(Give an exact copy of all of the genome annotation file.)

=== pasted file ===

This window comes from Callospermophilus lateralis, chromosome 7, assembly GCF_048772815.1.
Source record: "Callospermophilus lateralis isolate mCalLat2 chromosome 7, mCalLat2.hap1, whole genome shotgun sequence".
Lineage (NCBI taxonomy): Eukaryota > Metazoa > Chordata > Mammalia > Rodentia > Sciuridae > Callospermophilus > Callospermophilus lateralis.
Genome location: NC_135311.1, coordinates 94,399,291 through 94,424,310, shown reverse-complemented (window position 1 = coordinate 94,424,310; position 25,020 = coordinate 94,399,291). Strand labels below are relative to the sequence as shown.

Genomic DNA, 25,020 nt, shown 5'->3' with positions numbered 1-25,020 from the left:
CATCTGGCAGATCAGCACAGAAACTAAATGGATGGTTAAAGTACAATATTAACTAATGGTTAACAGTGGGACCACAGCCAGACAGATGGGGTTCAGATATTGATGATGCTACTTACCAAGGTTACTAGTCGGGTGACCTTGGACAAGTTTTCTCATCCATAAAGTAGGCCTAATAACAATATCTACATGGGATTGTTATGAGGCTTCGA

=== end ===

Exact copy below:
This window comes from Callospermophilus lateralis, chromosome 7, assembly GCF_048772815.1.
Source record: "Callospermophilus lateralis isolate mCalLat2 chromosome 7, mCalLat2.hap1, whole genome shotgun sequence".
Lineage (NCBI taxonomy): Eukaryota > Metazoa > Chordata > Mammalia > Rodentia > Sciuridae > Callospermophilus > Callospermophilus lateralis.
Genome location: NC_135311.1, coordinates 94,399,291 through 94,424,310, shown reverse-complemented (window position 1 = coordinate 94,424,310; position 25,020 = coordinate 94,399,291). Strand labels below are relative to the sequence as shown.

Genomic DNA, 25,020 nt, shown 5'->3' with positions numbered 1-25,020 from the left:
CATCTGGCAGATCAGCACAGAAACTAAATGGATGGTTAAAGTACAATATTAACTAATGGTTAACAGTGGGACCACAGCCAGACAGATGGGGTTCAGATATTGATGATGCTACTTACCAAGGTTACTAGTCGGGTGACCTTGGACAAGTTTTCTCATCCATAAAGTAGGCCTAATAACAATATCTACATGGGATTGTTATGAGGCTTCGA